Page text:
Bahati Aminei Laizer is like any other 15-year-old girl. She loves her family and friends, and works hard in school. She dreams of becoming a microbiologist so she can provide for her family and solve the health needs of her community. Like most girls with this dream, she is in a group that is often excluded from such pursuits, either directly or indirectly by being boxed in through social and cultural customs. According to a study the United Nations conducted in 14 countries, the probability of female students obtaining a degree in a science related field is less than half that of men. Moreover, Bahati, who lives in rural Tanzania, had no access to the resources and material necessary to excel in a STEM subject like microbiology.
There is a still a giant gender disparity and a continued lack of encouragement for young girls and women to pursue STEM professions (including technology, engineering, mathematics and cutting-edge, innovative technologies). (Watch the video to know why the need to close this gap is urgent)
(Why support Women & Girls in science by UN Women)
Despite historic critical female contributors to the scientific community (like Marie Curie) and recent innovative work (like this 21-year old woman’s rocket design for NASA). So pronounced is the gap, and so insufficient is the encouragement and inspiration for girls to be in STEM professions, that, in 2015, the United Nations declared February 11 to be International Day of Women and Girls in Science.
Asante Africa Foundation accepted the challenge and introduced a new component to the Accelerated Learning in the Classroom Program,“Smart Start” digital packages to tackle this challenge head on with the goal of giving youth a head start in STEM and moving their mind to science and technology.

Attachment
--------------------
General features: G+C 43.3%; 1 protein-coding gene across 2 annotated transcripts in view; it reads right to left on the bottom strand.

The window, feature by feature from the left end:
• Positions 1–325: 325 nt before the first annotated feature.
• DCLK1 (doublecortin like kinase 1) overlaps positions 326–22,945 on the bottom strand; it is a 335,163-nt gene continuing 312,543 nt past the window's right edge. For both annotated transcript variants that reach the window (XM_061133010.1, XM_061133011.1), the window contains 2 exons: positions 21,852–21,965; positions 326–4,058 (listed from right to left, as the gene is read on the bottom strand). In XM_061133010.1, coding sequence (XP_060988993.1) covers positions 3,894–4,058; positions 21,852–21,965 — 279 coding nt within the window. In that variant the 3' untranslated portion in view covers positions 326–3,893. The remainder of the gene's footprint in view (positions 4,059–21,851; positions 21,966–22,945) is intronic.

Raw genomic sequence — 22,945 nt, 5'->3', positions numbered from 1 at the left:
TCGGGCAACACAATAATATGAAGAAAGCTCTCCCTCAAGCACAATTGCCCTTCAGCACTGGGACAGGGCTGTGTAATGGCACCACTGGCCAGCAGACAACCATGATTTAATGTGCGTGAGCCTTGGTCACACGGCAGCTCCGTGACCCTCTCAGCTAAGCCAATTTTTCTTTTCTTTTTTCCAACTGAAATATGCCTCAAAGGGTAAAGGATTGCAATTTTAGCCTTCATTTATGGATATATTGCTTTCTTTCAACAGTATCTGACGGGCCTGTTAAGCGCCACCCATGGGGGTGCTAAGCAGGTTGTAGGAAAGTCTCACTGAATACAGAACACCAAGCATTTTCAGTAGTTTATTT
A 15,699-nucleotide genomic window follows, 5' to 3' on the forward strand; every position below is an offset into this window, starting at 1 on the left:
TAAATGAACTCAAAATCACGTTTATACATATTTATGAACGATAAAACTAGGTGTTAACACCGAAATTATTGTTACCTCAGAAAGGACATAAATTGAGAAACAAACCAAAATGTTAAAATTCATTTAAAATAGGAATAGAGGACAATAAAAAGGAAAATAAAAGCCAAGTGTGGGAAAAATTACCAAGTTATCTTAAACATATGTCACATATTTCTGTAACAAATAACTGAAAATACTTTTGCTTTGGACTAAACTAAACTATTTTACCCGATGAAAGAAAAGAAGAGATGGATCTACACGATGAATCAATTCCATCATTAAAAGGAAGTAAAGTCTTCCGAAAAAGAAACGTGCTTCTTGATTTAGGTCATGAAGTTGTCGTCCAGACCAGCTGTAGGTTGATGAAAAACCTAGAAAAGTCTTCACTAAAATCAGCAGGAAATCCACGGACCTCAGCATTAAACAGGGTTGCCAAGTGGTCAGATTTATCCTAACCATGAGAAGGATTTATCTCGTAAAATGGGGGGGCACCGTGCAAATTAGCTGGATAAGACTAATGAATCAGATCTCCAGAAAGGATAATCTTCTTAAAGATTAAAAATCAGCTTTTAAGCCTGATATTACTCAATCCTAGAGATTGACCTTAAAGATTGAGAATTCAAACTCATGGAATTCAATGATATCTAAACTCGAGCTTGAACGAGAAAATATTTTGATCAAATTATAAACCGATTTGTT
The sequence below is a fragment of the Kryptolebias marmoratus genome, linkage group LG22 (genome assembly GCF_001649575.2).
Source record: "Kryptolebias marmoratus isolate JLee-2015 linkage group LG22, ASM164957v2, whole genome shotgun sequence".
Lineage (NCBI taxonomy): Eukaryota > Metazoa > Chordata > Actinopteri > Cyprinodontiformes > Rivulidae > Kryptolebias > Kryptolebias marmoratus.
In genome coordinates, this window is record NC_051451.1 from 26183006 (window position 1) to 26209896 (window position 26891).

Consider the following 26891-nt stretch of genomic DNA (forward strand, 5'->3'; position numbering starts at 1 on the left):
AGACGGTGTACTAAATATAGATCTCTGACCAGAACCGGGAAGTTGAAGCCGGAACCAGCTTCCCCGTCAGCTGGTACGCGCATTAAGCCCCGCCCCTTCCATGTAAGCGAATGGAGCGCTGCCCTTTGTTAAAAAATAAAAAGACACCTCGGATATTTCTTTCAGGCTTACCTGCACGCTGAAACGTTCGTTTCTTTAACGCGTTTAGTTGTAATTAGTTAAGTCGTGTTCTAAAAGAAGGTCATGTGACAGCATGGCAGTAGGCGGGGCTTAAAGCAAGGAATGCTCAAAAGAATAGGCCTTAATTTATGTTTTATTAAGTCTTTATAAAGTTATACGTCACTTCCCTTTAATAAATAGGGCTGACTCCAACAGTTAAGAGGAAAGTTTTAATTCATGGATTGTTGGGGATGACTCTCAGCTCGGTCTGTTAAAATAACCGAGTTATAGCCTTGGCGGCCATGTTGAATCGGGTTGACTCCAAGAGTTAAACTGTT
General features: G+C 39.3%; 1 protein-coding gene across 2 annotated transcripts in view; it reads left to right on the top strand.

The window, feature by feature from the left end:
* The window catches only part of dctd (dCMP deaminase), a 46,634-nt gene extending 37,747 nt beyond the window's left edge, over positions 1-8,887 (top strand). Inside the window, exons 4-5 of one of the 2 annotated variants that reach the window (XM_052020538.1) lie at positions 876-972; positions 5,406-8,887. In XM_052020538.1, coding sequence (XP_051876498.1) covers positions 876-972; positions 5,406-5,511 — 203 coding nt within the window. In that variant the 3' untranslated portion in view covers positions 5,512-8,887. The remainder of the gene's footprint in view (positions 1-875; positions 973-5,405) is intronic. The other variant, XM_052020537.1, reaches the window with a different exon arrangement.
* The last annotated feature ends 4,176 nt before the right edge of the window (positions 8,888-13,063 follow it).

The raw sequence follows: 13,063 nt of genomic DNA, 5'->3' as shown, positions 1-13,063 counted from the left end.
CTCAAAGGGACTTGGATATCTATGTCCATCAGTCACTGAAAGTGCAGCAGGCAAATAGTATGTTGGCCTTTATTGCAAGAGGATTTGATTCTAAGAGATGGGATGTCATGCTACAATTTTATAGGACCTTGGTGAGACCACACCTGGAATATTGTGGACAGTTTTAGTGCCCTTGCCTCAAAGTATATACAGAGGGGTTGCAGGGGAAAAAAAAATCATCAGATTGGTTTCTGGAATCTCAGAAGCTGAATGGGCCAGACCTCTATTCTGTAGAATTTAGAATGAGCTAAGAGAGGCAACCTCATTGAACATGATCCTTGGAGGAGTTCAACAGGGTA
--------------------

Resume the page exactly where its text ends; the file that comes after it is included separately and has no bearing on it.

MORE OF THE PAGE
“The Asante Africa Foundations’ ICT Project has change my academic life completely” — Bahati Aminei Laizer
The tools amplify learning opportunities so that the students would not only learn about science and technology, but also actually engage in that technology while learning. The packages include a laptop, LCD projector, a hotspot, and workbooks essential to developing 21st century skills. Additionally, Asante Africa provides the science and laboratory equipment necessary for authentic hands-on learning. Continuing to provide these resources to young girls in rural Africa is critical to their development as change agents and realizing the opportunities the world has for them.
This new technology is helping Bahati pursue her dream of becoming a microbiologist. She credits the hands-on experience, and ability to get away from using outdated books to learn, as life altering. In her own words — “The Asante Africa Foundation ICT Project has changed my academic life completely.” Using the technology and tools provided by Asante Africa, she is able to use technology to learn about microorganisms and download reference materials, which further sparks her drive and desire to learn.
So, take a moment and reflect on what the young girls and women in this world could accomplish in science and technology. They will bring diverse solutions to our biggest challenges and if given the opportunity girls like Bahati will crack the code and cure the flu epidemic or they will engineer a low-cost, renewable energy that saves the planet.
Stay Engaged & See the Impact of Girls in Science